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Mai Mai Bazaar
Johannesburg, Gauteng

Rodney Wilfred Thomas (Rod) LLOYD: Design Architect

Date:c1925 : 1992-1994


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26°12'24.54" S 28°03'34.19" E Alt: 1712m

The original building was c1925 with renovations and alterations being done from 1992 to 1994


Appointed in 1992 by the Johannesburg City Council to prepare a Design Report to resolve planning and this Report was accepted and led to 3-4 year of continuous architectural work.

First stage :
Second stage :
Final stage :
Renovation of utility services
Restoration & re-building of burnt out buildings
Expansion : new shops and communal buildings and courtyards on adjacent land

At all stages the Mai Mai community itself was involved and contributed to work, together with the City Planning staff. Heritage also maintained oversight to respect and maintain the integrity of the old, historic fabric, and that new work conformed to the robust materials and design of the existing.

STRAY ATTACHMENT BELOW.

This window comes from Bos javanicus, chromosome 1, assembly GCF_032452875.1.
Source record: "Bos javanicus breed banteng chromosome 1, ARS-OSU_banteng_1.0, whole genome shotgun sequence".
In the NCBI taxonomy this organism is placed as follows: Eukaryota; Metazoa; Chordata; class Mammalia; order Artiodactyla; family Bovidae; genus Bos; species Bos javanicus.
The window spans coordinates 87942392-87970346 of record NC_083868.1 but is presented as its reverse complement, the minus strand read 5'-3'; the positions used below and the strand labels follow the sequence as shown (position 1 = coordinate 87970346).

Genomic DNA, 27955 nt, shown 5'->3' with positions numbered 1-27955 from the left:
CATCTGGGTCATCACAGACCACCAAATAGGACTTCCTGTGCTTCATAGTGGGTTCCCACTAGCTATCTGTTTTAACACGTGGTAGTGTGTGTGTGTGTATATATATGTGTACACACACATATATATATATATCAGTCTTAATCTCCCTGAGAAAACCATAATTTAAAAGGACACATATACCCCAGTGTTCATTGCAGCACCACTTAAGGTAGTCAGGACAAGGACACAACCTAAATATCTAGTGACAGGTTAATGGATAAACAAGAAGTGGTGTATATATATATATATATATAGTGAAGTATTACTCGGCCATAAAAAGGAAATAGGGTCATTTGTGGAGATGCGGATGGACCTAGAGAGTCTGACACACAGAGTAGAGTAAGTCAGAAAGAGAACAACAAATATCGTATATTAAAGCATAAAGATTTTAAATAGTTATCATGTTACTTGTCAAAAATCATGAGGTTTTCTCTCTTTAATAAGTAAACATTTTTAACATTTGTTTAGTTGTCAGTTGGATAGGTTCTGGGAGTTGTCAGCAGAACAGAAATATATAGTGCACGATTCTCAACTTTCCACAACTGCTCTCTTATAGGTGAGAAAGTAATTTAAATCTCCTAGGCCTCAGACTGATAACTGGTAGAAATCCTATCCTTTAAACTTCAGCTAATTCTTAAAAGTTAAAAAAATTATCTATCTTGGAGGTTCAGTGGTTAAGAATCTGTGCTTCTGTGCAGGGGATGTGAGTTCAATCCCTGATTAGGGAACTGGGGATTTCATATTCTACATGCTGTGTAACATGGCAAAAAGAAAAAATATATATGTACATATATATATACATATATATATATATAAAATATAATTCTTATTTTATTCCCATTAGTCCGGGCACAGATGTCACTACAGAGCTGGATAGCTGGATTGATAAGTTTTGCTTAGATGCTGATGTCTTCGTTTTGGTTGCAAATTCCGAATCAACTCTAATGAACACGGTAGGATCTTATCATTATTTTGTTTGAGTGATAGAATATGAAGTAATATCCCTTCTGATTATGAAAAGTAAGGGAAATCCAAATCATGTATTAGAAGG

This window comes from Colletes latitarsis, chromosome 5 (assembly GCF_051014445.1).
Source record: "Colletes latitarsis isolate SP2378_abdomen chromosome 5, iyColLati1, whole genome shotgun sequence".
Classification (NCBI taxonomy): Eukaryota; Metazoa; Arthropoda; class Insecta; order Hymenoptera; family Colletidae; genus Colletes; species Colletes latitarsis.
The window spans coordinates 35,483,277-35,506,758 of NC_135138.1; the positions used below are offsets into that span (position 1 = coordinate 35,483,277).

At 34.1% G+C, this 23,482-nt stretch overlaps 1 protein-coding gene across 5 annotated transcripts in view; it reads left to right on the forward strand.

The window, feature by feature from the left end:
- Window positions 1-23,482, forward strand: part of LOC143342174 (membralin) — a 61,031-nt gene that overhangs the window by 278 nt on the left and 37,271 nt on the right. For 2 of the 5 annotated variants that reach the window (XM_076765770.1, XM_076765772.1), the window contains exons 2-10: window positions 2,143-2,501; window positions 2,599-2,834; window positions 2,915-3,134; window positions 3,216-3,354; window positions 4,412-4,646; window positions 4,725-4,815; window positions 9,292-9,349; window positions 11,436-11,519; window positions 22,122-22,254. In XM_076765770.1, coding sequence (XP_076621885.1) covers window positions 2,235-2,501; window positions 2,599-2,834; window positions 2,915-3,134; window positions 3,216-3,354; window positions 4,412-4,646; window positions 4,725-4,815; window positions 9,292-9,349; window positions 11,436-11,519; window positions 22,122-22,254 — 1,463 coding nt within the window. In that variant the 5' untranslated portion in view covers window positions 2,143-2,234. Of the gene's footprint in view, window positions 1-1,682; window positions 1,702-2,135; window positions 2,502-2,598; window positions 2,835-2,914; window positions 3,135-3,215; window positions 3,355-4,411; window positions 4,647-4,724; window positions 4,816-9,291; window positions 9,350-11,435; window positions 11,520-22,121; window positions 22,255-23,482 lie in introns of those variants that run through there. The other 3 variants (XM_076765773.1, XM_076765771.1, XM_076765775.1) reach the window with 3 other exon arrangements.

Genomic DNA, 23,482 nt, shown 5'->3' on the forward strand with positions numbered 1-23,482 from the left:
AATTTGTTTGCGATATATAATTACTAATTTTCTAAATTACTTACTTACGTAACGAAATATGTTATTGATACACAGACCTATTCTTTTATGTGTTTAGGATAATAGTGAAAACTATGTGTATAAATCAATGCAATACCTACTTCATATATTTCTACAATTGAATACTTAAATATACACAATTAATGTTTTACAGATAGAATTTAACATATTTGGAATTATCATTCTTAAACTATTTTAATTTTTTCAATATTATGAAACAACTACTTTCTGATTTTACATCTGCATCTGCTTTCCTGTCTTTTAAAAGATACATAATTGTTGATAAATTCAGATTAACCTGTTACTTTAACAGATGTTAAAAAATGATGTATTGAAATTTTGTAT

The complex was fully described, written by Leigh Darrell, in "Building" Magazine, in June 1990.

This Complex, formerly stables and compound style housing for the Cleansing Department, had come to be the Centre for all Zulu culture in the city, including Sangomas, selling of Zulu regalia and artifacts, and a Taxi rank serving (then) Zululand and Natal. All the former stables & rooms became shop cum craft places, the occupants living & working there. "Mai Mai" people had a strong communal bond and 'closed' culture.

There had been long neglect by the City, because of conflicting Apartheid policy. Pressures for alternate solutions came from : A). Historic preservation, and restoration; i.e. without the current use, and possibly few occupants. OR B). A "Theme-park" type Tourist destination run by the City.

Our Report, argued for the Bazaar to be restored and developed for the incumbent Zulu cultural activities and with the accommodation to remain, in terms of their demands. This was accepted and the work proceeded.

(Rod Lloyd)

Writings about this entry

Darrell, Leigh. 1990. The Mai Mai Bazaar - a Place of Arrival. Building Magazine June, no. 25